|Community Transition Program Stroke Support Group (UKNow image)|
The Community Transition Program, which serves Perry and surrounding counties in Eastern Kentucky, has provided this type of support to 23 stroke survivors since July 2015 by connecting a “patient navigator” with stroke survivors before they leave the hospital. The navigator communicates with the survivor during the next year or longer, helping them to better understand their health-care and insurance needs, and connecting them with community resources, including a support group.
“A lot of people who have had a stroke get home and they feel like they’re lost. They don’t know what to do, they don’t know who to contact for questions, they don’t get all the education they need about stroke and co-morbidities,” Keisha Hudson, the patient navigator for the program, said in a UK news release. “They get lost in the system, and therefore some of them end up back in the hospital. Our goal is to keep them out.”
And while the most recent data are still being finalized, Patrick Kitzman, director of the program, said its readmission rates are well below comparison groups. As of late January, none of the stroke survivors who participated in the program have been readmitted for stroke-related issues.
“It’s showing that our population is very involved and requires a lot of help,” Kitzman said. “Standard of care is that you send them home and one week later you check on them, and then that’s it. But we’re showing that you need to be much more hands on. A lot of data now show that these folks require support for an extended period of time, and our data is bearing that out at as well.”
After a pilot period, the program has been funded since July 2015 by Appalachian Regional Healthcare and the UK Center for Excellence in Rural Health.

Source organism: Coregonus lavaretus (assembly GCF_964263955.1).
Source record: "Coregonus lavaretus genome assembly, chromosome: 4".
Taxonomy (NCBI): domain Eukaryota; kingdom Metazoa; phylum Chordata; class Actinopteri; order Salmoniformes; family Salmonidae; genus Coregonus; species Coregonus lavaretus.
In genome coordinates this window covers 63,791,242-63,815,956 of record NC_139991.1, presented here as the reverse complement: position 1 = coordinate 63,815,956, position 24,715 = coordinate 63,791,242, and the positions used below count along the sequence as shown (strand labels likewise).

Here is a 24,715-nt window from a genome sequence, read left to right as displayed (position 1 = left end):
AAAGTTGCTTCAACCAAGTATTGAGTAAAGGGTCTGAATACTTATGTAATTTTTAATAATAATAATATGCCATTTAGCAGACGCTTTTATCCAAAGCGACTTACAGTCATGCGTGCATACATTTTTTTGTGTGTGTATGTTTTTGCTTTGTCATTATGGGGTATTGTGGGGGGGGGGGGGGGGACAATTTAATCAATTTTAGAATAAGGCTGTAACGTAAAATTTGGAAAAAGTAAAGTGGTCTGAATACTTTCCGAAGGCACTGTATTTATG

Lloyd Cornett, a stroke survivor from Slemp, said he “couldn’t have survived” without the program as he had gotten so “downhearted” because people were telling him he would have another stroke within a year, and it would be worse than the first one. He said Hudson and the physicians helped him understand that that wasn’t true.
“They sit you down and they’ll talk to you, tell you every little thing to look for, what to do, and how to do it. I’m a diabetic, and they have people come to the stroke meetings to talk about that, or blood pressure or health things we need to know. I just can’t say enough about how good they are,” said Cornett, whose stroke made him unable to speak and numb on his right side.
The program has led to some life-saving interventions, including: discovering one patient in a diabetic coma, finding an infected surgical site, and directing medical care for a patient who was breathing heavily during a telephone call and was hospitalized with dangerous levels of fluid on her lungs.
Kitzman said such close-call stories show the need for coordinated care, especially in Kentucky, which ranks 47th for incidence of stroke. He noted that stroke rates are higher in Appalachian Kentucky.
In the region, Kitzman said, many stroke survivors have some of the greatest needs for care and some of the heaviest financial burden, and need dedicated support to navigate the health-care system.
Kitzman said there is a need to have programs like this for other conditions and in other geographic areas.
“The more that we do this program, the more I’m so absolutely convinced that the only way we can have proper support for people whose conditions are so complex is to have programs like this,” Kitzman said. “They have the fewest resources available to them, and they’re the furthest away from specialized care and from what they need. Many of them don’t know what resources exist. They need someone to walk them through this change in their life. And you absolutely need someone from their community who knows where all the little pockets of support exist.”